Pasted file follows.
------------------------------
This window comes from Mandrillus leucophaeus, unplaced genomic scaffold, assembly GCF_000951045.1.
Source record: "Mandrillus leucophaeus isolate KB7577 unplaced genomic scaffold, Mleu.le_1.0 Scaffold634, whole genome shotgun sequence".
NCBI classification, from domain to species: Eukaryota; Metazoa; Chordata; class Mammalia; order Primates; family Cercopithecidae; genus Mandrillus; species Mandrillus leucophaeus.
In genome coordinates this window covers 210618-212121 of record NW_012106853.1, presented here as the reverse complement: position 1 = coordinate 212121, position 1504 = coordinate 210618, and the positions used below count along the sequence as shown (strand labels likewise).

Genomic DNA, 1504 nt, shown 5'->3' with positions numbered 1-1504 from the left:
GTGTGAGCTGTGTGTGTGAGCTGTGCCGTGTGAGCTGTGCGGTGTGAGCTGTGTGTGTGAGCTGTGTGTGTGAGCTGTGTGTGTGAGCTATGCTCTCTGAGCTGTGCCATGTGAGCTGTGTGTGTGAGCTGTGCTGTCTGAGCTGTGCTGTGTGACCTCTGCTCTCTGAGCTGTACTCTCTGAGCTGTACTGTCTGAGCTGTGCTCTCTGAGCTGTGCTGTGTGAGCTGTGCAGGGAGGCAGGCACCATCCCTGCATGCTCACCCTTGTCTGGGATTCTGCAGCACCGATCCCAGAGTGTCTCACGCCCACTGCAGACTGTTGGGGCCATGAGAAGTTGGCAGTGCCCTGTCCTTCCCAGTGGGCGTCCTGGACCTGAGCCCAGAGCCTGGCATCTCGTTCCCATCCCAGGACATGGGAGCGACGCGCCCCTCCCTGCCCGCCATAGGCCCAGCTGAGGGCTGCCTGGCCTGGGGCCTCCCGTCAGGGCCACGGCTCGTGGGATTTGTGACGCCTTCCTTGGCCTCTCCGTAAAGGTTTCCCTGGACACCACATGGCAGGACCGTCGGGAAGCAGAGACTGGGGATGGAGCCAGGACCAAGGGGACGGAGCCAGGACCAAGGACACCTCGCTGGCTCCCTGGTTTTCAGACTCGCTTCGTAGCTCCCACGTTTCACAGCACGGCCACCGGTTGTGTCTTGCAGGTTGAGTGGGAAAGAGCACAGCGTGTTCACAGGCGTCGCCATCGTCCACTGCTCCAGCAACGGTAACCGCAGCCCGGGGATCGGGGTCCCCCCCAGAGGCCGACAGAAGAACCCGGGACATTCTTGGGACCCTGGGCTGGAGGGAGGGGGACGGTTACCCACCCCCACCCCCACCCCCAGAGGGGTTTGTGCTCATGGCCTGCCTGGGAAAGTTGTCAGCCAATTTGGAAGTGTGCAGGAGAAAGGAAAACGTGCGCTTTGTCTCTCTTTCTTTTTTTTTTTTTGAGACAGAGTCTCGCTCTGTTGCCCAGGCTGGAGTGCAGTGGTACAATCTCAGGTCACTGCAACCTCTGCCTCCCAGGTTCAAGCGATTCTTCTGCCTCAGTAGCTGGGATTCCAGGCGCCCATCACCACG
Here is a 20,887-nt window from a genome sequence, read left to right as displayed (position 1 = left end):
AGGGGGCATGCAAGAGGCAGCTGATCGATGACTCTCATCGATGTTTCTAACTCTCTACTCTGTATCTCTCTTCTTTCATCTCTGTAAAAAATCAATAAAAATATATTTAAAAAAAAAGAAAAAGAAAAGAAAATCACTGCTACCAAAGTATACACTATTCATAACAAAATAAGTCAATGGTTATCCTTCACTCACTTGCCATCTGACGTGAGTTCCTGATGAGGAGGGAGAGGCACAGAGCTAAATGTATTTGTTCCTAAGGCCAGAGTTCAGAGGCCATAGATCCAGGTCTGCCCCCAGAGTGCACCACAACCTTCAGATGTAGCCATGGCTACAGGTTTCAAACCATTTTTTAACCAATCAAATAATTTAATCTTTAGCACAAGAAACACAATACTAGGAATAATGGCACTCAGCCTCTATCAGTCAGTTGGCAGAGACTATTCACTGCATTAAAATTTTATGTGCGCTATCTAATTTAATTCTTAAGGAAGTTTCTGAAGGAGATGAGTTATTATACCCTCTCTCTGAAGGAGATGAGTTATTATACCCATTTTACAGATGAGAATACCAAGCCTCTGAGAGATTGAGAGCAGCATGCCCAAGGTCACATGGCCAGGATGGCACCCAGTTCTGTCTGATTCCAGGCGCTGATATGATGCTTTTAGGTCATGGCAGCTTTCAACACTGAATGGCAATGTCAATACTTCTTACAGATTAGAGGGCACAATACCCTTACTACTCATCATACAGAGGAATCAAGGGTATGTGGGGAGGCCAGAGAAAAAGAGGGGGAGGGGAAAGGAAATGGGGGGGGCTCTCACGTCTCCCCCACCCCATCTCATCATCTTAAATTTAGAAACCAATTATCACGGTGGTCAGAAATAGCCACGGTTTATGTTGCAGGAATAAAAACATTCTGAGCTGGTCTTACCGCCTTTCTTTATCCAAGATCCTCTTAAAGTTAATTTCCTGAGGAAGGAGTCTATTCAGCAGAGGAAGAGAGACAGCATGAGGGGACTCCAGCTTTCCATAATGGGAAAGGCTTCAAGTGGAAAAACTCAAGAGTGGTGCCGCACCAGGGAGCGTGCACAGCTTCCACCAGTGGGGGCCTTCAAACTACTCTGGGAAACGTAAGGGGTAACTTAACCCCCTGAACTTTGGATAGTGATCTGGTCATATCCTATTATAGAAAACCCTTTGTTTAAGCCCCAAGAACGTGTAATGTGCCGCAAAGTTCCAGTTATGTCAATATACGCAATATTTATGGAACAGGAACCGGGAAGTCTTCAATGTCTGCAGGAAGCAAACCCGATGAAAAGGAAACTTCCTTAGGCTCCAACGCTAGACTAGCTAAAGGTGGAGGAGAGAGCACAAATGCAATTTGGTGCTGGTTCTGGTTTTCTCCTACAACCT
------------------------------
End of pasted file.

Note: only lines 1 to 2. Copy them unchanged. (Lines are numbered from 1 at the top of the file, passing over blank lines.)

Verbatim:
This window comes from Mandrillus leucophaeus, unplaced genomic scaffold, assembly GCF_000951045.1.
Source record: "Mandrillus leucophaeus isolate KB7577 unplaced genomic scaffold, Mleu.le_1.0 Scaffold634, whole genome shotgun sequence".